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Old 13 February 2013, 04:25   #7
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Simply an observation - Wow. you relying on electrics to disengage in reverse? Based on a sizeable proportion of trailer lighting that doesn't work over here, I really hope your standard connectors are a bit better designed than ours!

....and do you want electric actuation on a trailer that is going to go swimming in salt water?
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Old 13 February 2013, 11:07   #8
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Are electric trailer brakes illegal in Europe?

Surely trailer manufacturers can design braking systems that can easily be flushed and sprayed with WD40 or similar to prevent corrosion caused by saltwater immersion.

I have only ever seen disc brakes on imported American trailers(... and the discs or rotors and mechanism were rusted almost beyond recognition) I guess that disc brakes could more easily be flushed and easily sprayed with a water repellent.
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Old 13 February 2013, 11:35   #9
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I called the manufacturer and asked their opinion. They said that yes these axles CAN take disc brakes. I was apparently looking at the wrong part#s in the catalog.

They advised a hydraulic disc brake system. I live on the border of OR and WA state. In WA apparently law says need to brake both axles, in OR only 1. I'm concerned with braking given the weight of this rig so I actually am favoring a disc setup at the moment.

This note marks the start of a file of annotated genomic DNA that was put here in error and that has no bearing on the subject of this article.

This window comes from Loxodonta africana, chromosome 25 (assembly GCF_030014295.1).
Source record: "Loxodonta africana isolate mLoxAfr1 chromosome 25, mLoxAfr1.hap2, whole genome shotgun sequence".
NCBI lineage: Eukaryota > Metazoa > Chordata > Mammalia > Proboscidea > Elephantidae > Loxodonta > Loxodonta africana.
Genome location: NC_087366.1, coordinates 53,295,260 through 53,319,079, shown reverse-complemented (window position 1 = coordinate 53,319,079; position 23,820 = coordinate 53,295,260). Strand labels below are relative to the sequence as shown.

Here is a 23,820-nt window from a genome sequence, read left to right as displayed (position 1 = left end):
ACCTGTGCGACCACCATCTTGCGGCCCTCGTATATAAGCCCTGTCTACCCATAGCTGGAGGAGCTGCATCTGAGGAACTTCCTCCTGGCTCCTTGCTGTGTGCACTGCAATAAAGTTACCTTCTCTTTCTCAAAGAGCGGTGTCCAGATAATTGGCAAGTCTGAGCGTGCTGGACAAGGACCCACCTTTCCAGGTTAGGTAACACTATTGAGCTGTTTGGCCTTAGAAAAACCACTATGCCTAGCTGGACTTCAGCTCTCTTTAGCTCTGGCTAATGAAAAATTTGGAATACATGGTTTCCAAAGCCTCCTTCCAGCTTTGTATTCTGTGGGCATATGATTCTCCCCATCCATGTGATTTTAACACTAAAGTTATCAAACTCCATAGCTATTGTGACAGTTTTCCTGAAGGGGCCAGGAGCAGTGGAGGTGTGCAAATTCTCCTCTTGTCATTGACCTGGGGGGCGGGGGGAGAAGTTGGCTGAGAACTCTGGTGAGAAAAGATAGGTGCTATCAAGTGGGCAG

The whole system including new actuator with solenoid and 4 disc brakes is just north of 1k.

I actually use the trailer 95% of the time in fresh water. The 5% of the time I hit the ocean the ramps are good enough that the actuator does not hit salt water, so thinking the solenoid should be fine. I should also be fine on the discs given the mostly fresh water use. Dumping it into a fresh water ramp gives it the best rinse possible.

I appreciate everyone's opinions on this. It's definitely not black and white.

My existing manual actuator is a POS. Definitely not user friendly.
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Old 13 February 2013, 11:43   #10
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Electric brakes are not advised for boat trailers, as they rely on a magnet to actuate, and the magnet is iron, which doesn't do well getting wet.

Peter was talking about a surge-brake coupler, with a solenoid to release pressure when the reverse lights come on. It is not an electric actuation.